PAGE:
An Older Fig Tree

Filed Under: Fruit Plants · Keywords: Hi, Tree, Fig Tree, Kill, Getting, About · 1439 Views
I own a older fig tree approximately 20 years old and about 10 feet tall, and live in Commerce, GA.
Can I top off the tree on the main trunk at about 6 ft above the ground where it would be approximately 4 to 6 inches in diameter without harming the tree? It keeps getting taller and putting out lateral branches so high that I cannot reach the branches. I would definitely not want to kill the tree.

Art Richard

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Answer #1 · Maple Tree's Answer · Hi Arthur-If the first lower limbs are above 6 foot this would definitely make it hard to care for and harvest fruit. Figs need to be trained in their first couple of years growth to produce proper branching at a reasonable height. I have seen several older trees that were rejuvenated by trunk chopping. These trees can actually be cut back to a stump and still grow back. Although most figs will recover from this cutting back drastically to the trunk or to a stump it may take several years to again develop nice branching and produce fruit. Trunk chopping is done frequently by many to produce smaller bonsai trees with well established and sizable trunks. If the first branching isn't too high for you it may be best to reduce the trees size in steps over a period of a few years. You can cut out 1/3 of the old branches leaving approximately a 1 to 2 inch stub and reduce the other long growing branches by 1/3. New branching will develop from the old branch stubs that were left. The second and third year do the same cutting out the older tall growing branches. New branches will grow from the stubs that were left and can then be pruned each year to keep the tree at a lower height. Be sure to cut out any branching that is touching or interferring with others. Also cut out any branches that are growing towards the center of the tree. Keeping the center of the tree open helps to allow sunlight in and air circulation for good growth and fruit production. If you decide to do a trunk chop you would want to do it during the winter before sap starts rising and any new growth starts to develop. I noted a link to an article on pruning fig trees. If you decide to cut the tree back to the trunk or ground this article will help with the proper pruning to produce a nice tree again as new trunks and branching develops.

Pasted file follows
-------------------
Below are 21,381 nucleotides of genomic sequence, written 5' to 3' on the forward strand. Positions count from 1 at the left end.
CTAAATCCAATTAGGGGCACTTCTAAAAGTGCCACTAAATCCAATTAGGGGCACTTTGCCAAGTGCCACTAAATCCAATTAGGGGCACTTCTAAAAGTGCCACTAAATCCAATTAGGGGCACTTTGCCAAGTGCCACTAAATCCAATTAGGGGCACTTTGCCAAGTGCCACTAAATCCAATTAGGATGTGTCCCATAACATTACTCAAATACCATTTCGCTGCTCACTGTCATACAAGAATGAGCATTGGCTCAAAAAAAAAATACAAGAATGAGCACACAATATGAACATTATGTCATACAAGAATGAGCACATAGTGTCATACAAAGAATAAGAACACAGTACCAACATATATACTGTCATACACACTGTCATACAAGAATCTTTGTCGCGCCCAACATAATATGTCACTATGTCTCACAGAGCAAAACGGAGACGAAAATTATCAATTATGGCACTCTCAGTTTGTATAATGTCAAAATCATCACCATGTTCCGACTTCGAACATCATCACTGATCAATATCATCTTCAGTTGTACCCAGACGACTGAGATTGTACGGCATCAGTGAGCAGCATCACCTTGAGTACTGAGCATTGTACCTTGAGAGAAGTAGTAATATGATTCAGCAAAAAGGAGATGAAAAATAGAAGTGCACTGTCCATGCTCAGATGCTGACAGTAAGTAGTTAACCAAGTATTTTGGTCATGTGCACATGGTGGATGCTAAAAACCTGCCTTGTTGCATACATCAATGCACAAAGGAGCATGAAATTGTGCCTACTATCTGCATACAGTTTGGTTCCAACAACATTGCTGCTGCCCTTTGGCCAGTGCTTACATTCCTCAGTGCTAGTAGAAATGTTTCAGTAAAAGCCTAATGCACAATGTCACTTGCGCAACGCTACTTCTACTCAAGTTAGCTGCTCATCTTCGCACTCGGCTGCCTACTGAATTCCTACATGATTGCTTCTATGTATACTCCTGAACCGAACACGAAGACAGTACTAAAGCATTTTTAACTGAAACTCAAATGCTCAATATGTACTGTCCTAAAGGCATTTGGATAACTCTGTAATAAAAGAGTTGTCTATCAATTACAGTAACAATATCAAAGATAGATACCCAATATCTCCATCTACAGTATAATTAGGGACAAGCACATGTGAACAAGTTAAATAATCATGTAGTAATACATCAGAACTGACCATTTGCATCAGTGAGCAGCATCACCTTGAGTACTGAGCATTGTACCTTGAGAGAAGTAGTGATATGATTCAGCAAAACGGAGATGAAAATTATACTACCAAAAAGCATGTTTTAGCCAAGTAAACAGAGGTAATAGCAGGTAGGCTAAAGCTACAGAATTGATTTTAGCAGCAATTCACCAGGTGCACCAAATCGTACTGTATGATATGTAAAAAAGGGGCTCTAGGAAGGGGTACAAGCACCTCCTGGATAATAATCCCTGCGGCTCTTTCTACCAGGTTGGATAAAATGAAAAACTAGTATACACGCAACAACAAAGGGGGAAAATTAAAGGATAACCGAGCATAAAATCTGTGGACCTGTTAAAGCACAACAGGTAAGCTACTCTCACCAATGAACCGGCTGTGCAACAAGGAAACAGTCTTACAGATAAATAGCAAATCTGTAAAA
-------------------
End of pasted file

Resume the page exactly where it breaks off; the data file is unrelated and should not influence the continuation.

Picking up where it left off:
ask if you have any other questions.


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Arthur Richard

Arthur Richard · Gardenality Seed · Zone 8A · 10° to 15° F
Thanks for the advise John, I really appreciate it. So are you saying I can top off the main trunk, but to take it in smaller steps over a few years? Like reduce the height by perhaps 12 inches this year, etc. until I can get it down to a reasonable height?

7 years ago ·
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Maple Tree

Maple Tree · Gardenality Genius · Zone 10A · 30° to 35° F
If the lowest branching isn't to high for you I would cut out 1/3 of the branching down to this height and the remaining branching down by 1/3 their height. Doing a trunk chop may be fine for your situation but it is getting fairly late to do this now. It would be best to do this as the tree goes dormant most likely in January early February in your location. If you could upload a picture of the tree it would help myself and others to actually see the trees condition and the best course of action. To the right of your name below your original question you will see where you can upload any picture you have saved on your computer.

7 years ago ·
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